Heroes gone -If we thought the year could not get any worse it delivered a double hammer blow to Calcio in its final months. First we lost Diego Maradona, then Paolo Rossi - two very different legends of the game. The little Argentinian will be forever revered in Naples for delivering two Scudetti and wrestling power away from the northern giants. He was, quite simply, the best footballer many of us have ever seen with a colorful tale to tell away from the pitch too. Pablito was a quieter kind of guy but his explosive impact in the summer of 1982 will never be forgotten by millions of Italians. Out of nowhere, he ignited and delivered a World Cup the nation had been waiting on for more than 40 years. May they both rest in peace.



We never fully appreciated, perhaps, just how nice boring and normal could be. If next year gives us anything, it would be nice if it was a return to that. If supporters could get back through the gates of grounds to cheer, jeer, whistle and applaud that would be the greatest gift imaginable. It is all very well to watch multi-millionaires strut their stuff in silent theatres via satellite but quite another experience to witness the action live - at any level. A slow return for fans in the months to come would be wonderful and a signal of hope in the springtime. Then - why not? - we could all dream of being in the crowd to watch Roberto Mancini's Italy lift the European Nations trophy next summer.


Have your say...
I have to disagree with the comments so far about VAR. If being kept away by the pandemic has made us appreciate the experience of being there in the stadia then VAR (aside from all the other problems with it) has made me appreciate the pure joy of immediately celebrating a goal in the past, rather than the dissipated excitement of waiting for the inevitable VAR check before belatedly celebrating.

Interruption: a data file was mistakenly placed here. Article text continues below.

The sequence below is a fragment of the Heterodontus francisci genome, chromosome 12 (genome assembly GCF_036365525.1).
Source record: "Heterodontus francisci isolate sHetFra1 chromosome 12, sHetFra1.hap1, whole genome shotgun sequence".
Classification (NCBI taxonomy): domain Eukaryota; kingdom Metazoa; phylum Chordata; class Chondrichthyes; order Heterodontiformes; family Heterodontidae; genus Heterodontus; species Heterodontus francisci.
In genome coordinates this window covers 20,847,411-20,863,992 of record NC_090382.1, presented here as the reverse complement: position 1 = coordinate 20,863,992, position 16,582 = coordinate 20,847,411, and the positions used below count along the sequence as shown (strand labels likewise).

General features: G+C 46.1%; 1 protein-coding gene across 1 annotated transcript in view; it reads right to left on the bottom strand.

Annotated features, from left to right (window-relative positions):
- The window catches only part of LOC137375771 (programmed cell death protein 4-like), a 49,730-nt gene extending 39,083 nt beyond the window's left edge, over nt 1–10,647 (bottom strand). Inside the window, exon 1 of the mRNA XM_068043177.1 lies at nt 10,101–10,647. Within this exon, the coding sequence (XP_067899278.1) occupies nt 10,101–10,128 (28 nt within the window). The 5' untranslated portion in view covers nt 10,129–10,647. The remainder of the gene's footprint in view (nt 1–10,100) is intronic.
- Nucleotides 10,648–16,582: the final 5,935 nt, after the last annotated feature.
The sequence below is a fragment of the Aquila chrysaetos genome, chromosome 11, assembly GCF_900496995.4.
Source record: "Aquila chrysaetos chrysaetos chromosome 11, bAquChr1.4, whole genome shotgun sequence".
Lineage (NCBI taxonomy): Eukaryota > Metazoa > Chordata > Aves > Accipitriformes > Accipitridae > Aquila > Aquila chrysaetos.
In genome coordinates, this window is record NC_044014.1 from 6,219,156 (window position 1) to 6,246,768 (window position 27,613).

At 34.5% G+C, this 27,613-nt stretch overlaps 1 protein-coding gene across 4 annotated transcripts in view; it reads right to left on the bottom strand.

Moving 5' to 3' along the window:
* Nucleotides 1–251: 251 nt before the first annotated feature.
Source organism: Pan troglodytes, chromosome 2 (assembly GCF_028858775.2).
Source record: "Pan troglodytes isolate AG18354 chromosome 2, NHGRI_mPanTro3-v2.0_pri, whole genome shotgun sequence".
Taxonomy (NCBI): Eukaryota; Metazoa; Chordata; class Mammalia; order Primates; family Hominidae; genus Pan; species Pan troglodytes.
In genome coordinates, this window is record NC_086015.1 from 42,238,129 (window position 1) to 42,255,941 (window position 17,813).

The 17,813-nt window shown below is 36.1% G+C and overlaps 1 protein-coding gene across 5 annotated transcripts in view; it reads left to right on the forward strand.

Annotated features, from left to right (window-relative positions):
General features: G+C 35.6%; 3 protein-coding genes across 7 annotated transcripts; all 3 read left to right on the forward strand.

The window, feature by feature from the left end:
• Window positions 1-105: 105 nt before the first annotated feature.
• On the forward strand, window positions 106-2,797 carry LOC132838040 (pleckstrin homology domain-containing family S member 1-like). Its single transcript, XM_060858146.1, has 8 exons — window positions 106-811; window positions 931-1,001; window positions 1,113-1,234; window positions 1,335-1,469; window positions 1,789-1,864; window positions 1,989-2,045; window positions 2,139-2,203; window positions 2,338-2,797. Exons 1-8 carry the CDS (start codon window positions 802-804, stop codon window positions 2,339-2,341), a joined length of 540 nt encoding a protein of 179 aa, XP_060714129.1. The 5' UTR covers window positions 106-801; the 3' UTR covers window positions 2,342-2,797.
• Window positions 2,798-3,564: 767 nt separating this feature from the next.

on the 2nd January, 2021 at 3:41pm
I totally agree with Caramoyya, VAR should not be used for millametre offsides, give the forward the advantage, no penalty unless it was deliberate etc. VAR should be used for kung fu kicks, deliberate fouls, last man etc. that have gone unpunished in the past. In the year when we lost the GOAT whose career was basically finished by being constantly kicked at the age of 30, is it too much to ask? I would rather have it than not, and give the coaches 3 calls per game
on the 2nd January, 2021 at 8:18am
As a LAZIO FAN i pray all clubs can rebuild new stadiums ASAP as old one are rubbish. Hope they can rebuild like Premier league
on the 1st January, 2021 at 11:42pm
i think VAR is great and was needed... if only we had in past world cups and for all the bad calls / no calls in major games in UCL and league. it just needs to be mastered by refs and officials. and YES too many soft pks !

really sucks theres no (real) fans to add to the atmosphere, and witness the greatness of top players and teams and especially the newly promoted teams.

hopefully euro 2020/1 is great and azzurri go far, as i think they would have all this crazy didnt happen.
on the 1st January, 2021 at 12:09am
The biggest wish for 2021:
The politicians let the clubs build new stadiums - not just renovate.
My wish:
Inter 61.000
Milan 61.000
Roma 52.000
Lazio 45.000
Napoli 45.000 or at least take away the upper 8 seats in the second tier and replace them with 10 lower seats in the lower tier to make the distance between the seats and field closer. Then lower the field 2-3 meters and build a new roof.
Fiorentina 41.000
Bologna 31.000
Parma 28.000
The rest 20.000-30.000
on the 31st December, 2020 at 4:26pm
I have tickets for Italy’s games in Rome vs Turkey, Switzerland and Wales. I hope this Covid stuff is dealt with by then - but I don’t think it will be. It’s only six months away and things just seem to be getting worse. On the positive side, I’m an EU citizen now so I don’t have to worry about Brexit stuff and restrictions on my movement.
on the 31st December, 2020 at 3:26pm
on the 31st December, 2020 at 12:34pm